Opinion: Look beyond border to solve immigration
Last updated 1/30/2019 at 1:06pm
We Americans like to think of ourselves as problem solvers of a sort. If something is wrong, or needs fixing, we feel we can get to the heart of the matter and figure out a solution that is best addressed to solve it.
There is a problem with immigration in this country — legal and illegal. Always has been, and if we don’t figure things out, always will be.
Spending $5.7 billion to build a great, big, beautiful wall — even a not-so-big and beautiful steel barrier — is not a solution. Never has been, never will be.
There are many ways to circumvent a wall, and those who would bring illegal drugs, traffic in humanity and even seek to harm us already know how to get around physical barriers. There are plenty of statistics to back this up.
According to the federal Drug Enforcement Agency’s 2016 National Drug Threat Assessment, most cross-border shipment of illegal drugs takes place at ports of entry. Improving detection methods and beefing up personnel at these portals would do far more than a concrete barrier.
The same applies for terrorists coming to this country to do us harm. Many who have been apprehended have been caught at ports of entry, especially airports, including coming in through Canada.
A wall would also not take care of our own special, homegrown brand of terrorist.
The wall would not address the issue of visa overstays — people remaining in the country after their visas have expired. According to U.S. authorities, there were nearly 740,000 overstays during a recent 12-month period.
A wall wouldn’t solve the issue of asylum seekers. According to an Associated Press story, “The number of asylum seekers jumped nearly 70 percent from budget year 2017 to 2018. Nearly 93,000 people cited a credible fear of being targeted because of their race, religion, nationality, political opinions or social group, the first step in winning asylum.”
By comparison, nearly 56,000 migrants asked for asylum from 2016-2017.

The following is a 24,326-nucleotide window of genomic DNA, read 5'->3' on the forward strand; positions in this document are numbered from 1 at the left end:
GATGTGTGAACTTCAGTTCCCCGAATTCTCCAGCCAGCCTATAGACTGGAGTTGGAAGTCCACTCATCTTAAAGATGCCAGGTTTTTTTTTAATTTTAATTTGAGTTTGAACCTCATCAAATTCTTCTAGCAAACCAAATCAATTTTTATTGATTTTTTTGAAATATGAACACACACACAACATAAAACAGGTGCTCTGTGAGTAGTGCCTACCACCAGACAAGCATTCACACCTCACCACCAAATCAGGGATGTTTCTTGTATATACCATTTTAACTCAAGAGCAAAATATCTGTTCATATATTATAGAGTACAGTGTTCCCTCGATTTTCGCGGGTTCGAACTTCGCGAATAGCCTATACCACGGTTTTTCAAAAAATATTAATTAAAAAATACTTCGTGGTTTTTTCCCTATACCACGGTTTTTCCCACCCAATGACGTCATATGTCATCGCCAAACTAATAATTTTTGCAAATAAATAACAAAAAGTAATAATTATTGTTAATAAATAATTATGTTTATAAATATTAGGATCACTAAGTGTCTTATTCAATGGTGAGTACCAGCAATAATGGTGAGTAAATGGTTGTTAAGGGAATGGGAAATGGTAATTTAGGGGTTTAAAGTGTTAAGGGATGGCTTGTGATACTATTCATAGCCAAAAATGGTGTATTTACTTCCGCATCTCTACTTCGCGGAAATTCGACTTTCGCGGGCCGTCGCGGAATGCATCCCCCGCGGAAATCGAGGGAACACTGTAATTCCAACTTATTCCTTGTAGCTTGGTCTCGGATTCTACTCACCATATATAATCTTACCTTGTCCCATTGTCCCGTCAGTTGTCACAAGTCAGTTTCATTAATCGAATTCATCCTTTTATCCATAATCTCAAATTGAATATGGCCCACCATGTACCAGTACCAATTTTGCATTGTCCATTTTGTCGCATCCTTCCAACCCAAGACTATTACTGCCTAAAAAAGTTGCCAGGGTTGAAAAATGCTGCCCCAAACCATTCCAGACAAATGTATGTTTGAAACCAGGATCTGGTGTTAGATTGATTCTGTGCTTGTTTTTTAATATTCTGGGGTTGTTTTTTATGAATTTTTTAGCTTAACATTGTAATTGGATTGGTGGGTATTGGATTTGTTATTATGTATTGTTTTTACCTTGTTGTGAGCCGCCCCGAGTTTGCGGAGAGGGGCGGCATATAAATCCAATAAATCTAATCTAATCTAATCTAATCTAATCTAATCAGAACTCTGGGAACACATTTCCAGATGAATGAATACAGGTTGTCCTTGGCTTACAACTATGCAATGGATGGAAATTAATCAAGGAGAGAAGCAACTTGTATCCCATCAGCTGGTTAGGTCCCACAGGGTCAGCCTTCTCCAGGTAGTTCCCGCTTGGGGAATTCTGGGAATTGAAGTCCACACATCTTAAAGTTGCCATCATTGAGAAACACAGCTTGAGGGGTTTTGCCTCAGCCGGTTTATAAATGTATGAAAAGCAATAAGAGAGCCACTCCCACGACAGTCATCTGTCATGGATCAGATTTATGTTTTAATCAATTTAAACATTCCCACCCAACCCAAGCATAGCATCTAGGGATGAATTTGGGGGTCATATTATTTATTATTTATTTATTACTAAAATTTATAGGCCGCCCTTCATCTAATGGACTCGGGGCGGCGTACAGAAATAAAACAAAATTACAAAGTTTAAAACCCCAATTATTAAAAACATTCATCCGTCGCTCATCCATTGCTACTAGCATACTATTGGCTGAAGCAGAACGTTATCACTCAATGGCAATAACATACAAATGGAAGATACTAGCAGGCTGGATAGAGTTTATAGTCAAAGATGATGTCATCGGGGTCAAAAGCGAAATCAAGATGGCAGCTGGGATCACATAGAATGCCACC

According to Syracuse University’s Transactional Records Access Clearinghouse, the immigration court backlog has doubled to 1.1 million cases since Donald Trump became president. But while Trump increased the number of immigration judges, that came without enough support staff.
Walls won’t change any of this. The only truly effective way to deal with immigration is to look beyond our borders, not at our borders.
If Trump and others were truly serious about immigration reform, they’d take seriously what is happening beyond our borders. For instance, Guatemala.
There, President Jimmy Morales has unilaterally dissolved a United Nations-created commission responsible for ferreting out organized crime and corruption in that country’s government. Government authorities detained a member of the U.N.-sponsored anti-corruption commission at the country’s airport, and eventually deported him even after the three-judge Constitutional Court ordered Morales and his associates not to interfere in the commission’s mission.
The commission was successful in bringing corruption charges against Guatemala’s former president and several members of his Cabinet, and Morales himself is under investigation for illegal campaign financing. His allies in Guatemala’s Congress have hinted at giving him the authority to remove the Constitutional Court judges.
Such a move could so debilitate the rule of law and tear down faith in public institutions in that Central American country that it could descend into a mafia-run organization more corrupt and threatening than the military-backed governments responsible for 36-years of genocide against their own citizens in the latter part of the 20th century.
That would lead to more people coming north to seek safety in the U.S. Past American administrations have supported the U.N.-sponsored commission, but not so the Trump Administration and its anti-U.N. members in Secretary of State Mike Pompeo and national security advisor John Bolton.
Indeed, Morales has taken steps to flatter Trump by announcing they, too, would move their embassy in Israel from Tel Aviv to Jerusalem.
Enforcing the rule of law, encouraging local-style democracy and seeking to create economic opportunities abroad would help to reduce the need for people to come to the U.S. for asylum, work or even to attack us. There would be no need for walls.
The problem is, we don’t think about foreign affairs that way.
We think of ourselves first.
John McCallum is the managing editor of the Cheney Free Press. As a member of the Presbyterian Church of the Inland Northwest he has made six mission trips to Guatemala between 2008 and 2018.